- In times of Treasury turmoil, the biggest investor outside American soil has historically lent a helping hand. Not this time round. Japanese institutional managers — known for their legendary U.S. debt buying sprees in recent decades — are now fueling the great bond selloff just as the Federal Reserve pares its $9 trillion balance sheet. The latest data from BMO Capital Markets show the largest overseas holder of Treasuries has offloaded almost $60 billion over the past three months. While that may be small change relative to the Japan’s $1.3 trillion stockpile, the divestment threatens to grow. That’s because the monetary path between the U.S. and the Asian nation is diverging ever more, the yen is plumbing 20-year lows and market volatility stateside is breaking out. All that is ramping up currency-hedging costs and completely offsetting the appeal of higher nominal U.S. yields, especially among large life insurers.
- German Chancellor Olaf Scholz plans to invite Indian Prime Minister Narendra Modi as special guest to a Group of Seven leaders’ summit next month as part of an effort to forge a broader international alliance against Russia. Germany, which currently holds the rotating G-7 presidency, will also welcome the leaders of Indonesia, South Africa and Senegal to the gathering in the Bavarian Alps June 26 to June 28, Scholz’s spokesman, Steffen Hebestreit, said Monday at a regular news conference in Berlin, confirming a Bloomberg report published Sunday. The German leader is hosting Modi for talks in Berlin later on Monday and there will also be a joint German-Indian cabinet meeting. Despite concerns over the prime minister’s reluctance to condemn Russia’s invasion of Ukraine and a recent jump in India’s fossil-fuel imports from Russia, Scholz decided the G-7 should court India, according to people familiar with the matter.
- Ukraine’s central bank warned that its financial lifeline to the government has its limits and urged the finance ministry in Kyiv to lean on outside help in efforts to shore up the economy as Russia presses forward with the invasion. The monetary authority, which began direct purchases of Ukrainian government bonds after the war began in late February, added 50 billion hryvnia ($1.65 billion) to its debt portfolio in April, bringing the tally to 70 billion hryvnia. The central bank financing is the third-biggest source of funds behind war-bond proceeds and International Monetary Fund assistance. The Ukrainian economy has been ravaged by the Russian military invasion, with critical sectors such as agriculture disrupted by occupying forces and exports being cut off. Nikolaychuk has said the government needs to fill a budget gap of as much as $7 billion a month because of the war.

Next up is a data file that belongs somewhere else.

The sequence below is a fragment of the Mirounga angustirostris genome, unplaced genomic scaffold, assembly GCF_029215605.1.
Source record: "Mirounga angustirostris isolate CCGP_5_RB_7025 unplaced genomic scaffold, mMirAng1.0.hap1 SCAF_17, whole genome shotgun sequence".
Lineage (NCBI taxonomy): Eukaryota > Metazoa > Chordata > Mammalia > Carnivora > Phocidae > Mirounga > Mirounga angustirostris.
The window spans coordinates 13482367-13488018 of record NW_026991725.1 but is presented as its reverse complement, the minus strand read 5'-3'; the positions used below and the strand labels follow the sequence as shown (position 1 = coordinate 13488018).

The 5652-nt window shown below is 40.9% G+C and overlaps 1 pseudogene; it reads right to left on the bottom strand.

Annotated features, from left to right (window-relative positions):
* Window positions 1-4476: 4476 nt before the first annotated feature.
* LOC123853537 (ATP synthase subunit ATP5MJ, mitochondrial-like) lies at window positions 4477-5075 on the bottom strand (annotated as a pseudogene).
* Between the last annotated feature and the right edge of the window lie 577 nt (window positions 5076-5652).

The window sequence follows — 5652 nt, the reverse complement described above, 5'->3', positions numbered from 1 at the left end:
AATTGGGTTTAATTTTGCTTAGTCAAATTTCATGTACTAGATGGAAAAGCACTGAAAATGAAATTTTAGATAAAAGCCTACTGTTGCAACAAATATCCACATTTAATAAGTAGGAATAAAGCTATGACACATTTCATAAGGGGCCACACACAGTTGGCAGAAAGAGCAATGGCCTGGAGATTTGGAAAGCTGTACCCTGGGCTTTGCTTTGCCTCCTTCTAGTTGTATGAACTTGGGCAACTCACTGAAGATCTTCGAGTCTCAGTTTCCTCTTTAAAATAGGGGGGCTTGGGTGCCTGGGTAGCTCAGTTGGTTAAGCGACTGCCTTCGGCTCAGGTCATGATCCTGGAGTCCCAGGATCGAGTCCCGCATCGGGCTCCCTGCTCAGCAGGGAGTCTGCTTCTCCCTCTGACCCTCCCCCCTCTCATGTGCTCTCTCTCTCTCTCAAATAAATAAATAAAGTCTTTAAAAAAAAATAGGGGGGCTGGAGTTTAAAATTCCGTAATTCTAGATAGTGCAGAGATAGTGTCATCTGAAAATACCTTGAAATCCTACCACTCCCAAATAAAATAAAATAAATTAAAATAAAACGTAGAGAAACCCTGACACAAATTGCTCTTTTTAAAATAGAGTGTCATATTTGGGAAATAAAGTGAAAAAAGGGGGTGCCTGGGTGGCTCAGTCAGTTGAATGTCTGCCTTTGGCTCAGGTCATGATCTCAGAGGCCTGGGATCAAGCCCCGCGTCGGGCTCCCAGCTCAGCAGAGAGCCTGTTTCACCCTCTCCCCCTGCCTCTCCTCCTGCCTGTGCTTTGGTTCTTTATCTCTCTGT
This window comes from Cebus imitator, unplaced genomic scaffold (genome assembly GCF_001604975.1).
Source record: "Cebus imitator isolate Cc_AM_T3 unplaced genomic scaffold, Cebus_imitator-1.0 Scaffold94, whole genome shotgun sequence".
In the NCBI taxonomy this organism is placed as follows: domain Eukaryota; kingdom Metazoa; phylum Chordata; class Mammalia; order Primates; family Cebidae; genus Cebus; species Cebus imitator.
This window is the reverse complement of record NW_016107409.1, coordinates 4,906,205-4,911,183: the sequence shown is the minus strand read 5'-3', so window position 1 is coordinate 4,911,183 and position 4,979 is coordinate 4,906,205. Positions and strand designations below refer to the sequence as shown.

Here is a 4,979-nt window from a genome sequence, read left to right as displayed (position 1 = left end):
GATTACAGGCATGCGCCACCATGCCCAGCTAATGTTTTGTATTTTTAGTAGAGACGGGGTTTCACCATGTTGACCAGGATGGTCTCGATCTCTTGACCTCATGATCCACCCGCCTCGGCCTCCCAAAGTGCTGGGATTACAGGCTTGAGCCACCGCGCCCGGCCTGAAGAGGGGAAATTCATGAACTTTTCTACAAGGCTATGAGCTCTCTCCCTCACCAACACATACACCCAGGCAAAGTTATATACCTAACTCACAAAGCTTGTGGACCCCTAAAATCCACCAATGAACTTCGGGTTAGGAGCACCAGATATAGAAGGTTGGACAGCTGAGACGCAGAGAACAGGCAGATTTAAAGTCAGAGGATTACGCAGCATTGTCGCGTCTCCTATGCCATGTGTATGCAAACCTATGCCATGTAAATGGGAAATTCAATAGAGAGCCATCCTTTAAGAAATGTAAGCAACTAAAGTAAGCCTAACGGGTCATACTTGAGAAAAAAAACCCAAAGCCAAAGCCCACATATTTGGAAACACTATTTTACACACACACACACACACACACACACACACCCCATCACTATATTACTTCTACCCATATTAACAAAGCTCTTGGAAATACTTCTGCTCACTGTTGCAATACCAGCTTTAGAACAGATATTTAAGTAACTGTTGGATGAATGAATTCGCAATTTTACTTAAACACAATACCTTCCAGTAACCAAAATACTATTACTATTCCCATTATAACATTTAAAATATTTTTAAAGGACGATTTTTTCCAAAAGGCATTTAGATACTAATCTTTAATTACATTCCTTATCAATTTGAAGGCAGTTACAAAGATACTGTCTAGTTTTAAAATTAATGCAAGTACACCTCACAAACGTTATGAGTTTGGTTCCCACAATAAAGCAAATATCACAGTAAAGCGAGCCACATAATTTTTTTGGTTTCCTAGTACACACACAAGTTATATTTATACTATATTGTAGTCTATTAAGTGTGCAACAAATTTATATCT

- Volkswagen AG will maintain the ability of its power plants at is headquarters in Germany to burn both coal and gas as the threat of gas rationing hangs over the country, CEO Herbert Diess tells a town hall of Wolfsburg residents. VW has been modernizing two major power plants owned and operated by the company in Wolfsburg to switch from coal to gas to cut CO2 emissions.
- Finland’s Fennovoima Oy dropped a contract with a Russian energy company for the delivery of a nuclear power plant under construction in the Nordic country. The deal with a unit of Rosatom Corp. ends immediately, Fennovoima said in a statement on Monday, citing “significant and growing delays during the last years” and the company’s inability to mitigate the project’s growing risks as a result of Russia’s war. The decision removes a conundrum for Finnish policy makers who had been looking for a legal way to prevent Russia from operating the country’s critical infrastructure. Economy Minister Mika Lintila had already said he wouldn’t propose a construction permit for the unit.